It’s 3:15 in the afternoon on December 23, and the last of these has shipped. Happy holidays to everyone, and thanks for making 2014 such a great year for Honey & Wax!
(Bookish requests for 2015 welcome, but give me a few days.)
And in happy local news: this Saturday, December 6, jump-start your holiday shopping at the Third Annual Brooklyn Holiday Book Fair, featuring rare, vintage and out-of-print books from independent booksellers all over Brooklyn.
Cara Schlesinger of Faenwyl Bindery will run an all-ages bookmaking demonstration at 12 PM. And at 2 PM, the brilliant Maira Kalman will be on hand to sign her new book, My Favorite Things, a tribute to the power of special objects, and the ideal holiday gift for the collector (or hoarder) on your list.
Hope to see you all Saturday!
Just home from a packed, rushed expatriate Thanksgiving in London, where I spent 72 hours shopping for holiday gifts (yours, mine, everyone’s) and restocking the Honey & Wax shelves. Keep an eye on the website as the new books arrive!
On the flight home, I settled in with Vanity Fair’s 2014 holiday gift guide, featuring our signed variorum edition of Yeats.Honey & Wax: standing by, for all your seasonal poetry needs.
Why am I formatting show cards and updating the Honey & Wax blog at 3:25 AM? There can be only one reason: the Boston Shadow Show, officially known as the Boston Book, Print, and Ephemera Show, is happening this Saturday, November 15, from 8 AM to 4 PM at the Back Bay Events Center. Come say hello! I’ll be drinking coffee in Booth D42.
One of my new year’s resolutions has come to pass, a mere eight months into 2014. You can now follow Honey & Wax on Facebook, Twitter, Pinterest, and Instagram:
All Honey & Wax, all the time, on these four platforms.
No kids or cats will be posted, unless they are bookish and/or for sale.
Instagram’s probably the best. Seriously. Check it out:
If you work with rare books in New York City, chances are you’ve crossed paths with Jessica Pigza, dedicated rare book librarian at the New York Public Library and DIY style icon. Jessica just published a terrific new book, Bibliocraft: A Modern Crafter’s Guide to Using Library Resources to Jumpstart Creative Projects (Abrams, 2014).
When Jessica asked Honey & Wax to partner on a bibliocraft night in Brooklyn, there was no way I could say no.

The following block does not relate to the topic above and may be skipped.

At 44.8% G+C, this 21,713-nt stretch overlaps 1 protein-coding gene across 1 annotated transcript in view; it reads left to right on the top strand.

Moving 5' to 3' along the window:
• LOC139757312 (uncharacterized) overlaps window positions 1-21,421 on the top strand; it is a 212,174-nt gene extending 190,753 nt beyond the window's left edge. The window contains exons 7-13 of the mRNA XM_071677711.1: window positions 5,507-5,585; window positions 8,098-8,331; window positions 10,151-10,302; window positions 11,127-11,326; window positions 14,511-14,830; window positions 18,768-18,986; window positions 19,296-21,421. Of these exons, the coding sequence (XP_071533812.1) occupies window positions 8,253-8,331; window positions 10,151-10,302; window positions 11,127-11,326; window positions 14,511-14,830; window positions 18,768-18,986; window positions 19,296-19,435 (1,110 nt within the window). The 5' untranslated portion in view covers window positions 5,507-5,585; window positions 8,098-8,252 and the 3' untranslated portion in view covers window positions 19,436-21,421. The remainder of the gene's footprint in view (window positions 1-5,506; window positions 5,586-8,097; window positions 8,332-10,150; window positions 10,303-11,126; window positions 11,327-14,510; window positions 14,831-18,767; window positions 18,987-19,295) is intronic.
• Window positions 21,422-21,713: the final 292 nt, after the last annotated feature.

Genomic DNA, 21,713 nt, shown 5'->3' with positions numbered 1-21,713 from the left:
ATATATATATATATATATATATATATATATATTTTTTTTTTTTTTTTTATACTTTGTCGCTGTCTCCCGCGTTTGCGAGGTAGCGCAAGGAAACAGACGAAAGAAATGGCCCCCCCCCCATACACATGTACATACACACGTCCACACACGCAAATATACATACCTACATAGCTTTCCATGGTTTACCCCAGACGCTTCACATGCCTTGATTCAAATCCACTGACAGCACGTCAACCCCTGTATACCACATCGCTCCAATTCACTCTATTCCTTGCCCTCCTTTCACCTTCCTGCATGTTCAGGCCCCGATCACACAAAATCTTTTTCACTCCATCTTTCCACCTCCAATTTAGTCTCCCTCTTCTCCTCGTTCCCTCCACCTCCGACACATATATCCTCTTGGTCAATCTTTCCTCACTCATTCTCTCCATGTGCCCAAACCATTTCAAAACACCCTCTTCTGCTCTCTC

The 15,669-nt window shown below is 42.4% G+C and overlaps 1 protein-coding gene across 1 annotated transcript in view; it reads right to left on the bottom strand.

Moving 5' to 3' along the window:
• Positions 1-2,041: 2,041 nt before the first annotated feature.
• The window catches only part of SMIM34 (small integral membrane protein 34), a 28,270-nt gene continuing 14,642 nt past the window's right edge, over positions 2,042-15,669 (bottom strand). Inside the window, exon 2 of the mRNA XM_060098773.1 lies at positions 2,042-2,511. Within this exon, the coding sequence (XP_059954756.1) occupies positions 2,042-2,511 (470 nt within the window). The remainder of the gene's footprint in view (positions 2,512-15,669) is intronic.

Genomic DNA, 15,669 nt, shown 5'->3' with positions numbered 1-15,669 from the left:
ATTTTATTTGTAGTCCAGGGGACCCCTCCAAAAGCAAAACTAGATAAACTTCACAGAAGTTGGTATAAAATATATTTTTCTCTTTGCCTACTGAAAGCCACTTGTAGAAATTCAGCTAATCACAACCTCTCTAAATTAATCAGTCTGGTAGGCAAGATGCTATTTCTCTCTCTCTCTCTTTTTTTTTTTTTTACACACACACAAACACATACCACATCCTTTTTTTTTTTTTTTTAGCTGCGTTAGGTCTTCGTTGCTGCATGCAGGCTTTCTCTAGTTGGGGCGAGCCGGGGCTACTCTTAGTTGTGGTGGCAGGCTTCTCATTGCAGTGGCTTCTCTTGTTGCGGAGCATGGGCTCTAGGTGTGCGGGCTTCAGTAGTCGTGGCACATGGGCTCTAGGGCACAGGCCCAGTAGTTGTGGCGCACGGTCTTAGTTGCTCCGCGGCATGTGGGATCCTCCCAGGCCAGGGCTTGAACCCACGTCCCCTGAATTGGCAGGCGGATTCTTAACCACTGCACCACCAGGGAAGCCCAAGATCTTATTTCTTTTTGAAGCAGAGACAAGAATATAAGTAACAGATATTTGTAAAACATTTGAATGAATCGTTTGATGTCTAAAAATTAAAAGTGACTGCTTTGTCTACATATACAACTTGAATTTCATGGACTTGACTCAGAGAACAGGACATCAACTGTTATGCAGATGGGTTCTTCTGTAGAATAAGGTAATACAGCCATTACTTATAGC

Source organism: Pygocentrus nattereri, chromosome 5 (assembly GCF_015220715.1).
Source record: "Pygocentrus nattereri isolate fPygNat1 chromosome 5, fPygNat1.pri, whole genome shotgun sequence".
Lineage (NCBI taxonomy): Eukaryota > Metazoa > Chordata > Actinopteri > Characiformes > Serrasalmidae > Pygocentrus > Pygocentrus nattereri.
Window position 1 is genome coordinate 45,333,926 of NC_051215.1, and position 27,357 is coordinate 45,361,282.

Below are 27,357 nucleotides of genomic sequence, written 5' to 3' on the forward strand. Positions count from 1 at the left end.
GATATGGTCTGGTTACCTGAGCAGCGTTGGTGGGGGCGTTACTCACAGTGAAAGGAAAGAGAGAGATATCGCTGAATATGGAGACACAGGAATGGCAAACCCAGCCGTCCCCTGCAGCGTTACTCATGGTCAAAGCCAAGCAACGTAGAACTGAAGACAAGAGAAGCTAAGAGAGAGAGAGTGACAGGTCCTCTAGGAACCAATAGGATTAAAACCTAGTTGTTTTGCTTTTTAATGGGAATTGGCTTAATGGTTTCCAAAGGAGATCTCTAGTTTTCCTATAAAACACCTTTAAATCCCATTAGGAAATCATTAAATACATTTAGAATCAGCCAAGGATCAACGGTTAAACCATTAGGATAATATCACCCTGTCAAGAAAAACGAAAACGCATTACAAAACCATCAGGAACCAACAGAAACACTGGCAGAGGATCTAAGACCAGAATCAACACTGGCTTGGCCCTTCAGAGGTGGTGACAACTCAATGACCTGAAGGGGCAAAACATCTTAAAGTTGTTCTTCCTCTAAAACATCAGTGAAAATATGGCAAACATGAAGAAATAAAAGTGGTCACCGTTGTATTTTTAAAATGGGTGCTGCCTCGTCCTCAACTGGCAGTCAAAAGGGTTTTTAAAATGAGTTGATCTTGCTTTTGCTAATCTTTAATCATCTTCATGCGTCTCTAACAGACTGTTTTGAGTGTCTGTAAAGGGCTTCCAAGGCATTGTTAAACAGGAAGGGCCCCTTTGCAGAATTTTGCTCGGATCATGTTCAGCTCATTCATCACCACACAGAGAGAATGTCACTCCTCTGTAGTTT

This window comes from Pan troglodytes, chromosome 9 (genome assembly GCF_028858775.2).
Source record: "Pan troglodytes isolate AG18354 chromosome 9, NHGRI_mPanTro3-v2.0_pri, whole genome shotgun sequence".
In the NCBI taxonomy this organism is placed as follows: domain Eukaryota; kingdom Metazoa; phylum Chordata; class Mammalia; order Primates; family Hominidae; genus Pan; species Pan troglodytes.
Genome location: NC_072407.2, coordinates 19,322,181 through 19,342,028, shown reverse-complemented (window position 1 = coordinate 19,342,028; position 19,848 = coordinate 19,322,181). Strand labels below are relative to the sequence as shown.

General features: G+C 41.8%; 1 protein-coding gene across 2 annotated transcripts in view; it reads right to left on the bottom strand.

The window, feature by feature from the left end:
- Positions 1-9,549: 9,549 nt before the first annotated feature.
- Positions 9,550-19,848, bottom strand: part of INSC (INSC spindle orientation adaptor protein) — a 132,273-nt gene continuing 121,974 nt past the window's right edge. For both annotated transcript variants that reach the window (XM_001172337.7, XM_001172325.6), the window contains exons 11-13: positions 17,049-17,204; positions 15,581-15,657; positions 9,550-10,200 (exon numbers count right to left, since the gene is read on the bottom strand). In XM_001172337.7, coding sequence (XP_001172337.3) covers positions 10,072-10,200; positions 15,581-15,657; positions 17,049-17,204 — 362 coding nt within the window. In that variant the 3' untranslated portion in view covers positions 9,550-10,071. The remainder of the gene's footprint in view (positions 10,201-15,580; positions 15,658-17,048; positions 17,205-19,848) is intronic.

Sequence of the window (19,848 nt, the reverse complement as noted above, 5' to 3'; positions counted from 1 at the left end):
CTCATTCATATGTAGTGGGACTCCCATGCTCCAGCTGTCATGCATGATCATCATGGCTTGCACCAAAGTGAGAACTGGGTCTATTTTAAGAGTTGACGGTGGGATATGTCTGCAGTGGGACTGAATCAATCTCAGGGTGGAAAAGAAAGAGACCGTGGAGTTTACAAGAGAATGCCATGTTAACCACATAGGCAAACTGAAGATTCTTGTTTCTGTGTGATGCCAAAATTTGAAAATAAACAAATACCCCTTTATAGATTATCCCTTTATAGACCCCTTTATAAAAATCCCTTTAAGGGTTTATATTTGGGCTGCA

We mined the Honey & Wax shelves for images that would inspire a simple, striking craft: hand-embroidered notecards. Park Slope’s Community Bookstore provided the space, Jessica provided the materials, and everybody got to work:
Found inside a secondhand book over Easter weekend: a mid-century bookmark from James Thin, Edinburgh bookseller and stationer. Muriel Spark wrote all her novels in 72-page notebooks from James Thin. If you remind me, this comes free with your next Muriel Spark order from Honey & Wax. Telegrams: “Bookman,” Edinburgh — boom.
Last night, I had a question about Jonathan Swift, and pulled down my college copy of The Restoration and the Eighteenth Century, bought during my first week at Columbia in 1989. (Parenthetical note: why was a teenager with a sketchy command of English history allowed to take Augustan literature before Middle English and the Renaissance? Where was my advisor? Did I even have an advisor? “Absalom and Achitophel”? Anyhow. I guess it worked out.)
Browsing through Swift, I came across the heavily-highlighted, vaguely-recalled Spider and Bee episode from “The Battle of the Books,” in which the arrogant Modern Spider (scientific, self-reliant, predatory) argues with the serene Ancient Bee (philosophical, collaborative, beneficial). Swift’s sympathies, in 1704, lay squarely with the Bee, who “with long search, much study, true judgment, and distinction of things, brings home honey and wax.” Aesop gets the last word: “As for us the Ancients, we are content with the Bee to pretend to nothing of our own beyond our wings and our voice, that is to say, our flights and our language. For the rest, whatever we have got, has been by infinite labour and search and ranging through every corner of nature; the difference is that, instead of dirt and poison, we have rather chosen to fill our hives with honey and wax, thus furnishing mankind with the two noblest of things, which are sweetness and light.”
Not the quote I was after, but I’m glad it’s the one I found.